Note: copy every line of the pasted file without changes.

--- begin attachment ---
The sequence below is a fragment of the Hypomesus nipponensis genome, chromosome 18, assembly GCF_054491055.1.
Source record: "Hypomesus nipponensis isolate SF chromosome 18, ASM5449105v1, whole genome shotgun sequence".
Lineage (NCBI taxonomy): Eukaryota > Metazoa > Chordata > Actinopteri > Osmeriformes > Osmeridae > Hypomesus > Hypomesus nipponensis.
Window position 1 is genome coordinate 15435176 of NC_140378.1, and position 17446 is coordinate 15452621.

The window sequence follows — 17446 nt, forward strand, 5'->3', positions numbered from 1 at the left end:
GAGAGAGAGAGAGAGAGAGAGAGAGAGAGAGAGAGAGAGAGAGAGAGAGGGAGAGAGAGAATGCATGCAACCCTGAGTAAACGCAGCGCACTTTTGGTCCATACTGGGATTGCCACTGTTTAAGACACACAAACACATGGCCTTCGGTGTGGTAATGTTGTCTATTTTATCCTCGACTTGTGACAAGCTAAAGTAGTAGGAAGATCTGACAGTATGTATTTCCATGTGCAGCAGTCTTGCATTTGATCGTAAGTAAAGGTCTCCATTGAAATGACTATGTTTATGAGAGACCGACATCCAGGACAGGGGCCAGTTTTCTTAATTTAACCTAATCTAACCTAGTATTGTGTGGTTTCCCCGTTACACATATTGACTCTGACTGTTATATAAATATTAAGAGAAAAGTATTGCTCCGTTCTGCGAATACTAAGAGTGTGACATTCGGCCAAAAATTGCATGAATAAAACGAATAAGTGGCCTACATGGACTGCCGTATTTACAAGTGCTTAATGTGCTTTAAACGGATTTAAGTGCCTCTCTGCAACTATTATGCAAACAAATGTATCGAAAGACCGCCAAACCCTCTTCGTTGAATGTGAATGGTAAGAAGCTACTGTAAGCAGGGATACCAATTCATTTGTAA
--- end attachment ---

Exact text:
The sequence below is a fragment of the Hypomesus nipponensis genome, chromosome 18, assembly GCF_054491055.1.
Source record: "Hypomesus nipponensis isolate SF chromosome 18, ASM5449105v1, whole genome shotgun sequence".
Lineage (NCBI taxonomy): Eukaryota > Metazoa > Chordata > Actinopteri > Osmeriformes > Osmeridae > Hypomesus > Hypomesus nipponensis.
Window position 1 is genome coordinate 15435176 of NC_140378.1, and position 17446 is coordinate 15452621.

The window sequence follows — 17446 nt, forward strand, 5'->3', positions numbered from 1 at the left end:
GAGAGAGAGAGAGAGAGAGAGAGAGAGAGAGAGAGAGAGAGAGAGAGAGGGAGAGAGAGAATGCATGCAACCCTGAGTAAACGCAGCGCACTTTTGGTCCATACTGGGATTGCCACTGTTTAAGACACACAAACACATGGCCTTCGGTGTGGTAATGTTGTCTATTTTATCCTCGACTTGTGACAAGCTAAAGTAGTAGGAAGATCTGACAGTATGTATTTCCATGTGCAGCAGTCTTGCATTTGATCGTAAGTAAAGGTCTCCATTGAAATGACTATGTTTATGAGAGACCGACATCCAGGACAGGGGCCAGTTTTCTTAATTTAACCTAATCTAACCTAGTATTGTGTGGTTTCCCCGTTACACATATTGACTCTGACTGTTATATAAATATTAAGAGAAAAGTATTGCTCCGTTCTGCGAATACTAAGAGTGTGACATTCGGCCAAAAATTGCATGAATAAAACGAATAAGTGGCCTACATGGACTGCCGTATTTACAAGTGCTTAATGTGCTTTAAACGGATTTAAGTGCCTCTCTGCAACTATTATGCAAACAAATGTATCGAAAGACCGCCAAACCCTCTTCGTTGAATGTGAATGGTAAGAAGCTACTGTAAGCAGGGATACCAATTCATTTGTAA